Around Santa Margarita and Paso Robles filmy moss spreads a veil over the robles as of Druid meditation; one fancies them aloof from the stir of present-day life as they were from the bears that used to feed on the mast under them. A hundred years or so ago the Franciscans drove out the bears by an incantation - I mean by the exorcism of the Church enforced with holy water and a procession with banners around the Mission precinct; “I adjure you, O Bears, by the true God, by the Holy God . . . to leave the fields to our flocks, not to molest them nor come near them.” But bears or homo sapiens, it is all one to the oaks of San Antonio; indeed, if legend is to be credited, the four-footed brothers would have been equally as acceptable to the patron of the Mission where this interesting ceremony took place. I can testify, however, that after all this lapse of time the exorcism is still in force, for though I have been up and down that country many times I have seen no bears in it.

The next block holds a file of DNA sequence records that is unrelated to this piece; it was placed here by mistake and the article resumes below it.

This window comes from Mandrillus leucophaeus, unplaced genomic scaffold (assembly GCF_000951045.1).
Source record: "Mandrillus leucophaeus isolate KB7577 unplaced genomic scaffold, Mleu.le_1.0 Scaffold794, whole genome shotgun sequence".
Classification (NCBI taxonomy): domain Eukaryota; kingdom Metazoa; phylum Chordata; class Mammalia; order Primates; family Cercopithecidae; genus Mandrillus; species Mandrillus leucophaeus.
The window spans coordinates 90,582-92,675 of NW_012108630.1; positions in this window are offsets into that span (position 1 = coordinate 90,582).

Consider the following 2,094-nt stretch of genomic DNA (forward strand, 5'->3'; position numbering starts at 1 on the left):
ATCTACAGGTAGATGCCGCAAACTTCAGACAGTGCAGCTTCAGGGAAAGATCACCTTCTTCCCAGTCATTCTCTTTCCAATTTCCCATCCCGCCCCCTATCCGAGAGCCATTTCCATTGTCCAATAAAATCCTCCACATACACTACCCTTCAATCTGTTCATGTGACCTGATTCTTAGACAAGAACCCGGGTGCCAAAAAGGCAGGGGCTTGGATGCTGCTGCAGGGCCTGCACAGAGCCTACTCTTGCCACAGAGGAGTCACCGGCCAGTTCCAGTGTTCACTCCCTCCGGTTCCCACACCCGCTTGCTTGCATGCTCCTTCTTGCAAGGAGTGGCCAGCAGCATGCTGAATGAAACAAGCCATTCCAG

Things more pestiferous than bears are driven out, humours of the blood, stiffness of the joints, by the medicinal waters that bubble and seep along certain ancient fissures of the country rock. This has always seemed to me the very insolence of superfluity. Who wishes, when all the air is censed with the fragrance of wild vines, to have his nose assaulted with fumes of sulphur, even though it is known to be good for a number of things? But there are some people who could never be got to observe the noble proportions of five-hundred-year-old oaks with the wild grapes going from tree to tree like a tent, except as a by-process incident to the drinking of nasty waters. So the land has its way even with our weaknesses.